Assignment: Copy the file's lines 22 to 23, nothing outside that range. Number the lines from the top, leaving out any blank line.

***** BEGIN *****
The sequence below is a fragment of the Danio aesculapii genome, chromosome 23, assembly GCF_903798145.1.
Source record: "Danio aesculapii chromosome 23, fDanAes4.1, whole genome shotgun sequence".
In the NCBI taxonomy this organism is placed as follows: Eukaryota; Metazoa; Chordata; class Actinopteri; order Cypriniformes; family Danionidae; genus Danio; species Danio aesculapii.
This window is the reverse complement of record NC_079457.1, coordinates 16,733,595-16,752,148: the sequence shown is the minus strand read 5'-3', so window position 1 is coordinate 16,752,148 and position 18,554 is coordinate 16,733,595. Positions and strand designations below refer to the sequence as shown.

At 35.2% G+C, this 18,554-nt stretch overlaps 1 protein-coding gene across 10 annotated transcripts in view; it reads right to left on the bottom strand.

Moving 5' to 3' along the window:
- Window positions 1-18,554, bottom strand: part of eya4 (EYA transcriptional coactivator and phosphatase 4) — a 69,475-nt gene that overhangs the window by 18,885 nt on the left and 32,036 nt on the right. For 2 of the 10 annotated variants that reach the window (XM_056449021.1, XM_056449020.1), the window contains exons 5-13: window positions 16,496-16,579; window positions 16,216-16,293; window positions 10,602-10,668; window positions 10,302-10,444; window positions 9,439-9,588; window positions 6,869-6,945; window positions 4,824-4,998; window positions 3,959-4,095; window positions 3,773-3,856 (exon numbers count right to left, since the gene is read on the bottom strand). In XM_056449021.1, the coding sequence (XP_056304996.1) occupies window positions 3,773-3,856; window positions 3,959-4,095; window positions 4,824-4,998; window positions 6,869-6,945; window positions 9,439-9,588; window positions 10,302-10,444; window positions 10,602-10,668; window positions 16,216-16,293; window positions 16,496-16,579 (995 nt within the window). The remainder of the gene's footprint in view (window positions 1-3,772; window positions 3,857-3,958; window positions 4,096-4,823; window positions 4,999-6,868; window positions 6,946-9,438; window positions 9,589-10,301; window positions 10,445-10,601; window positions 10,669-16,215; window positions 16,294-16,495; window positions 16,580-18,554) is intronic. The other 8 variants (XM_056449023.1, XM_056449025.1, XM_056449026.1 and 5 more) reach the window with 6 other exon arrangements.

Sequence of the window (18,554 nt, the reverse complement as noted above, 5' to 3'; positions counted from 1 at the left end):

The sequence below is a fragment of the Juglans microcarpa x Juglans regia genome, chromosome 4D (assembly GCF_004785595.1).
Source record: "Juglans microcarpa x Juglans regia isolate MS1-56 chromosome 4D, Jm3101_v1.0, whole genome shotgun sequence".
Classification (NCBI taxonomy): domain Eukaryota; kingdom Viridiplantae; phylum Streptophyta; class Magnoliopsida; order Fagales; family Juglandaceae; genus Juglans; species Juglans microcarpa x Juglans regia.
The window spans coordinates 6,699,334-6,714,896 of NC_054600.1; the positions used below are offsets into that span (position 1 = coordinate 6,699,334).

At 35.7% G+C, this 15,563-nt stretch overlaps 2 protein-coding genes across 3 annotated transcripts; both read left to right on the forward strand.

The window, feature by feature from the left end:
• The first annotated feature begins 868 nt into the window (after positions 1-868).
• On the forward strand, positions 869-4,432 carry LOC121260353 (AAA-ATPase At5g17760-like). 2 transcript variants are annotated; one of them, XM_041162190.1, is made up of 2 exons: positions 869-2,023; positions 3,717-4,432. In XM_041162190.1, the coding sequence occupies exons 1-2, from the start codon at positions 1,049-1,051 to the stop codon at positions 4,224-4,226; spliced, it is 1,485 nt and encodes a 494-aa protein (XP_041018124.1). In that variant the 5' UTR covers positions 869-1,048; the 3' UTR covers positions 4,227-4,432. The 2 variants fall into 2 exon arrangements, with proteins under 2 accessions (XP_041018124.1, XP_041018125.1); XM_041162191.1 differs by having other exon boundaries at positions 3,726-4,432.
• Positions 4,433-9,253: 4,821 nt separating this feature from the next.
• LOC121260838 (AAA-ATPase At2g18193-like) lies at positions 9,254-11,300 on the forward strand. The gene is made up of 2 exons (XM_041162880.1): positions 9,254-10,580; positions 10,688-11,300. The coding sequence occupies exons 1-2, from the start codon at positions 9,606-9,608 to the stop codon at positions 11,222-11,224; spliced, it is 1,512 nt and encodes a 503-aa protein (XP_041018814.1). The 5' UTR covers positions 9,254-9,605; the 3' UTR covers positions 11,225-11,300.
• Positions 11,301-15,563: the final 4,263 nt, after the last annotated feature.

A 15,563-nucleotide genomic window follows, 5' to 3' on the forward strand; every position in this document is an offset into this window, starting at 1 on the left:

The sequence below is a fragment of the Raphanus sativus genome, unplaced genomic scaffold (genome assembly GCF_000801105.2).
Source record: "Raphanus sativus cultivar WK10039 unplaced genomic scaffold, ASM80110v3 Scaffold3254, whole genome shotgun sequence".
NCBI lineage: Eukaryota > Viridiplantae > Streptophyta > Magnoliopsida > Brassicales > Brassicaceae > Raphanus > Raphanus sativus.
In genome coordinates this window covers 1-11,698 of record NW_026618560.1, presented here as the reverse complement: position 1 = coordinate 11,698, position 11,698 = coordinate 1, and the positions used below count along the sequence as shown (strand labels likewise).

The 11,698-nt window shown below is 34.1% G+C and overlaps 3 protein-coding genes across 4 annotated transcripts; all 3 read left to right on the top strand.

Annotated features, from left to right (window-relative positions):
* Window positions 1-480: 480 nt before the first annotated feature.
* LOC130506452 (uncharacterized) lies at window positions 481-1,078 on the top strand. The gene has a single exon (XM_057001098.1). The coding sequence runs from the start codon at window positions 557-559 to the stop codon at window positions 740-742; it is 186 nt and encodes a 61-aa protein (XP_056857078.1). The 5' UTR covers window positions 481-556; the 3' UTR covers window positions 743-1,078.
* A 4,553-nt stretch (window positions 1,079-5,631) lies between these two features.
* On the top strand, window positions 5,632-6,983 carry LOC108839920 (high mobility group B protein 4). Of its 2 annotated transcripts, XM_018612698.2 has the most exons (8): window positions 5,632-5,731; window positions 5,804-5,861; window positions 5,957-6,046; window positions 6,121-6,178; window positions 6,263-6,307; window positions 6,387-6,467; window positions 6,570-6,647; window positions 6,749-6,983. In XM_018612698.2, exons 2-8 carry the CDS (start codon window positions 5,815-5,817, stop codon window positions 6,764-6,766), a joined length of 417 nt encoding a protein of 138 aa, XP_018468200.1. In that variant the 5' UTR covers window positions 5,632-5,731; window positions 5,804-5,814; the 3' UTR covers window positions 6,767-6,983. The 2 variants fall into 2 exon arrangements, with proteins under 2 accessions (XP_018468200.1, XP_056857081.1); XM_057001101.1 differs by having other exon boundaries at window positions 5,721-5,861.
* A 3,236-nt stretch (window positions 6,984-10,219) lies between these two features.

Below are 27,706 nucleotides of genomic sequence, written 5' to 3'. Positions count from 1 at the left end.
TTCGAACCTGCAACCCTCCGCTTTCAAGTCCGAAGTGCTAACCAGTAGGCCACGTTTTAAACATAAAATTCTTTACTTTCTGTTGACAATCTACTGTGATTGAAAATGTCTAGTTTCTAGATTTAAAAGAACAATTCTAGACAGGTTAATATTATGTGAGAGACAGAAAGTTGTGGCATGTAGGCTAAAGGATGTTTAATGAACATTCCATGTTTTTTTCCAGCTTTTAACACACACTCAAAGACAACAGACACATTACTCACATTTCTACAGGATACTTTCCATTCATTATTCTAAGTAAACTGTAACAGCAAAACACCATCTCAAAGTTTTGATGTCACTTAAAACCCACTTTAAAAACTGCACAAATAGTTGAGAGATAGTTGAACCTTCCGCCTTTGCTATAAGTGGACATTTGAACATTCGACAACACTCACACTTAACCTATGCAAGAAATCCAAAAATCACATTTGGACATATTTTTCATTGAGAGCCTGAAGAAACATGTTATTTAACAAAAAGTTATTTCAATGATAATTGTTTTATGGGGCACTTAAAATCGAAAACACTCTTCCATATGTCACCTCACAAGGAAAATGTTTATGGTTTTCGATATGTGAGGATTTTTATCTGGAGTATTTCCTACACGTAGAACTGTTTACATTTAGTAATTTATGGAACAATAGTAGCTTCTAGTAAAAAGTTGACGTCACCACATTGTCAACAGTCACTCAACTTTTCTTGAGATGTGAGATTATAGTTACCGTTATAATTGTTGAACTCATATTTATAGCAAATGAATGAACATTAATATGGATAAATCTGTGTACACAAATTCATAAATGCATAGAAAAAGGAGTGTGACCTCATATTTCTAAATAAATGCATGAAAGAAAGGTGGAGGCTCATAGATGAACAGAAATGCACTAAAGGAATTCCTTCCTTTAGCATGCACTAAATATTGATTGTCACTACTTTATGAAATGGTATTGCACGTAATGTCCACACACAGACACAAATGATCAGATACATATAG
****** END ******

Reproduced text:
Source record: "Raphanus sativus cultivar WK10039 unplaced genomic scaffold, ASM80110v3 Scaffold3254, whole genome shotgun sequence".
NCBI lineage: Eukaryota > Viridiplantae > Streptophyta > Magnoliopsida > Brassicales > Brassicaceae > Raphanus > Raphanus sativus.